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Chorography, Chorology, Regions
- American Great Plains Regional Overview - Call for Papers
- Australia Place Research Network
- Regional Gateway OFFLINE
- Regional Studies Association
- What is Chorography?
- Colorado Headwaters Reader
- The Hudson Valley Regional Review: A Journal of Regional Studies
- Regional and Federal Studies
- Regional Studies See also here.
Bibliographies and Search Engines
- ASLE Bibliographies in Regional and Place-Based Writing
- Bibliography on Regionalism
- Regional Studies Association Regional Data Resource
Courses and Programs
- American Studies Space and Place (Steven Hoelscher)
- Ayers, Edward. "American Regionalism" http://xroads.virginia.edu/~DRBR/ayers_in.html
- Brewer, I. The Conceptual Development and Use of Ecoregion Classifications. Unpublished Master's Thesis, Oregon State University, 1999. http://www.cartographica.com:10000/Ecoregions.htm
- Casey, T. Timothy. "Bioregionalism and the Concept of Place." Schafer Center for Public Policy 1:3.
- Coleman, Frank M. "The Encoded Space of the American Frontier: From Open Space to Ad Space." http://www.western.edu/headwtrs/Archives/headwaters12_papers/coleman_paper.html
- Epp, Roger and David Whitson, eds. Writing Off the Rural West. University of Alberta Press and Parkland Institute, 2001.
- Frisken, Frances and Donald F. Norris. "Regionalism Reconsidered." Journal of Urban Affairs 23:5 (2001): 467-478.
- Herr, Cheryl Temple. Critical Regionalism and Cultural Studies: From Ireland to the American Midwest. University Press of Florida, 1996.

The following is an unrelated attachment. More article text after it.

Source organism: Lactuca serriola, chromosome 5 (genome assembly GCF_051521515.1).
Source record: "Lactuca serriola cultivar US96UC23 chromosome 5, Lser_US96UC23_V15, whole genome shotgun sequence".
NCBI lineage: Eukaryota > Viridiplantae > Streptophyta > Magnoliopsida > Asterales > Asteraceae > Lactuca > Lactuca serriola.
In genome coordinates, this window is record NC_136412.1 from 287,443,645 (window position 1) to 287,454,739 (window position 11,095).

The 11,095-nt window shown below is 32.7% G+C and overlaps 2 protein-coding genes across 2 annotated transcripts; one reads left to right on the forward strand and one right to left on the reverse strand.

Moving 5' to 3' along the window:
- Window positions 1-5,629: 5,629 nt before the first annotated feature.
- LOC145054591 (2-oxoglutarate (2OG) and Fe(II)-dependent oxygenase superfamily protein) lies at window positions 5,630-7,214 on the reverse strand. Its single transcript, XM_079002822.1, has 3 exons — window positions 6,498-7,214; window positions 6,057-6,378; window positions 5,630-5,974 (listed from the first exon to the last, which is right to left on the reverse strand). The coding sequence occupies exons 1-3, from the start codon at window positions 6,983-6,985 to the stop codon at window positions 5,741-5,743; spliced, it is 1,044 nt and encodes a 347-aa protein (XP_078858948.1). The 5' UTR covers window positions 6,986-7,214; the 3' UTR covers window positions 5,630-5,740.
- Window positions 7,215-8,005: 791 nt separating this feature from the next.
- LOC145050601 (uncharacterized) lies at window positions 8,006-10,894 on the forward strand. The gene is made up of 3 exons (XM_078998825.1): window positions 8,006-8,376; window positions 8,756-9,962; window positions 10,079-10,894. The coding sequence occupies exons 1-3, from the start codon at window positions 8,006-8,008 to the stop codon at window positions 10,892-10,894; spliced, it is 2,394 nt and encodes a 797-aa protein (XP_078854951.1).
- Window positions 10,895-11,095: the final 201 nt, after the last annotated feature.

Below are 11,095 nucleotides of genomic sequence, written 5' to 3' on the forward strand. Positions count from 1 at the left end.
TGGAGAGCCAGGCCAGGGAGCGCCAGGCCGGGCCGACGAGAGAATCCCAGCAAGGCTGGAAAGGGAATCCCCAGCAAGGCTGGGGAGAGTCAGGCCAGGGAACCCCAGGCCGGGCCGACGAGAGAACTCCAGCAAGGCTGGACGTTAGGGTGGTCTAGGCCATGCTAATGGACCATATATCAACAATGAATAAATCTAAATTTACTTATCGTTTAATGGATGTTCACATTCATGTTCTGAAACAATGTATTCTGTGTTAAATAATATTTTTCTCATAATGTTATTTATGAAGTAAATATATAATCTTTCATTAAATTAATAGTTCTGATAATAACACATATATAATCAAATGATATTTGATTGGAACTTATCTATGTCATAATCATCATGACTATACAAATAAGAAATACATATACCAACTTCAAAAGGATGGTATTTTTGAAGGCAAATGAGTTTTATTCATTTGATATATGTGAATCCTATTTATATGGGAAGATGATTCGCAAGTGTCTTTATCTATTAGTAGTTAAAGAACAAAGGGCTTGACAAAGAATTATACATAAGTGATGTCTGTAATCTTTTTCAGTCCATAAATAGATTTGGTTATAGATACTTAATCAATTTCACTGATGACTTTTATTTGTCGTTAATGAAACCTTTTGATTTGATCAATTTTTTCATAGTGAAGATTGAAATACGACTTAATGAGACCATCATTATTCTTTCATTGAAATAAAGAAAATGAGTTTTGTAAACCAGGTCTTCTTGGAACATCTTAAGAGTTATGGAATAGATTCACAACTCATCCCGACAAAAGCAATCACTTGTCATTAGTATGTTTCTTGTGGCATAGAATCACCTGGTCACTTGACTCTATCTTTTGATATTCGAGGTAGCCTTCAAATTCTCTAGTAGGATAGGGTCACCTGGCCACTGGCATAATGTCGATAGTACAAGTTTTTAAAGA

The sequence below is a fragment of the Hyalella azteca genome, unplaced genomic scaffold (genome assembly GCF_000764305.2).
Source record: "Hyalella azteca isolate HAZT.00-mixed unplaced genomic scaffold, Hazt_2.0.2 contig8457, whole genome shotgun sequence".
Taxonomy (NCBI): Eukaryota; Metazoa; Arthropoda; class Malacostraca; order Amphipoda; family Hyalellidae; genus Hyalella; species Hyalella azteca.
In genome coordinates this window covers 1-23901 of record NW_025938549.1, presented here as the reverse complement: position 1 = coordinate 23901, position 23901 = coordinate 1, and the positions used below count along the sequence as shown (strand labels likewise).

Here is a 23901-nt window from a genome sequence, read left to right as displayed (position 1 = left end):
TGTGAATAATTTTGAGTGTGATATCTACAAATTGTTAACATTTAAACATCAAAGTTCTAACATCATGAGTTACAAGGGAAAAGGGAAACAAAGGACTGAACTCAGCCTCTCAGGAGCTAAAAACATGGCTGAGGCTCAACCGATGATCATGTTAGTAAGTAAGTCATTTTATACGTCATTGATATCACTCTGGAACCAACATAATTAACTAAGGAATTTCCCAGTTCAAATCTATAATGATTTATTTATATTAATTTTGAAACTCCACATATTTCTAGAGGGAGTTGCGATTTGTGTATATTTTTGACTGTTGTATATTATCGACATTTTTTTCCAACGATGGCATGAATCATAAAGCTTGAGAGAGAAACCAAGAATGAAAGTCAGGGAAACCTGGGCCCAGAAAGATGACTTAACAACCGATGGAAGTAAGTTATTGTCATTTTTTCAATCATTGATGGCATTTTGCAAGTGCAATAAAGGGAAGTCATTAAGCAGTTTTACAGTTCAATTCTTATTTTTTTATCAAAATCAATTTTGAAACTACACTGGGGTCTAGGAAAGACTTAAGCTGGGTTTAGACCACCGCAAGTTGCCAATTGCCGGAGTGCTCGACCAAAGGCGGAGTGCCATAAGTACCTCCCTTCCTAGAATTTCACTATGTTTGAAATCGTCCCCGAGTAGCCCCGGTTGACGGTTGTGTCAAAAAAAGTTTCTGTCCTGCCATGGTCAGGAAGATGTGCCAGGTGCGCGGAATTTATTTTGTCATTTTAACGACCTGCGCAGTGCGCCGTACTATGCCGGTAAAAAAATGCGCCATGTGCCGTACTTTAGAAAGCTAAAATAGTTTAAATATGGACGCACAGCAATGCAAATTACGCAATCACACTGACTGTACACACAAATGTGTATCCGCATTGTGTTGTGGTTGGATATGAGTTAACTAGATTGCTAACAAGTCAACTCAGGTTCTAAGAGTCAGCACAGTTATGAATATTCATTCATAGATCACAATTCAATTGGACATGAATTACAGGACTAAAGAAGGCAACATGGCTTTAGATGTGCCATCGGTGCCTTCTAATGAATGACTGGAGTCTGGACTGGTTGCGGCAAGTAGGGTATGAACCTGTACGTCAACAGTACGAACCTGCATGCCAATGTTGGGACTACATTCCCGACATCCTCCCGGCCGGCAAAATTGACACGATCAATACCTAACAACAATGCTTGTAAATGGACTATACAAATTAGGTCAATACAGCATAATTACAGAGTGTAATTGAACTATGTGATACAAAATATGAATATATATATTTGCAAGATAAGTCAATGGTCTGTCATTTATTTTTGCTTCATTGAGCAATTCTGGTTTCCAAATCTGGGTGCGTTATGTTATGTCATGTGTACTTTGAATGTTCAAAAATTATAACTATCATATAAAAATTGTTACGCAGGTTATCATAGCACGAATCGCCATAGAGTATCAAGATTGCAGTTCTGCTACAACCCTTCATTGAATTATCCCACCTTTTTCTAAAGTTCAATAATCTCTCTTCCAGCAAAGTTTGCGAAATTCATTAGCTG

- Johnson, Thomas. "Where is the Place in Space?" http://www.cpac.missouri.edu/library/papers/ SRSA%202002%20papers/Where%20is%20the%20Place%20in%20Space.pdf
- Jordan, Terry G., Jon Kilpinen, and Charles F. Gritzner. The Mountain West: Interpreting the Folk Landscape. Creating the North American Landscape. Johns Hopkins University Press, 1996.
- Katz, Bruce. Reflections on Regionalism. The Brookings Institute, 1999.
- Lynch, Kevin. Managing the Sense of a Region. MIT Press, 1980.
- Lyons, Paul. "Larry Brown's 'Joe' and the uses and abuses of the "region" concept." Studies in American Fiction 25:1 (1997): p101-125.
- Oakes, Tim. "China’s Provincial Identities: Reviving Regionalism and Reinventing "Chineseness"" The Journal of Asian Studies 59:3 (2000), 667-92. http://spot.colorado.edu/~toakes/Provincial_Identities.html
- Riebsame, William. "The Topography of Geography: Some Trends in Human Geographic Thinking." http://geog.tamu.edu/sarah/riebsame.htm
- Tanaka, Toshiro and Takashi Inoguchi, eds. Globalism and Regionalism. United Nations University Seminar, 1996. http://www.unu.edu/unupress/globalism.html
- Thayer, Robert L. LifePlace: Bioregional Thought and Practice. Berkeley: University of California Press, 2003.
- Wilson, Charles Reagan, ed. The New Regionalism. University of Mississippi Press, 2000.
It matters very little, finally, whether Mark Twain was most profoundly a Southerner, a Westerner, an Easterner or a Midwesterner. His art is regional not in the sense that it emerges out of a particular geographical or cultural milieu, but because in everything he wrote, he captured the anxiety of a culture poised between its rural past and its urban future, unsure whether to romanticize or to run from its history.
Henry B. Wonham, "Mark Twain: America's Regional Original."
Updated Aug. 15 2005
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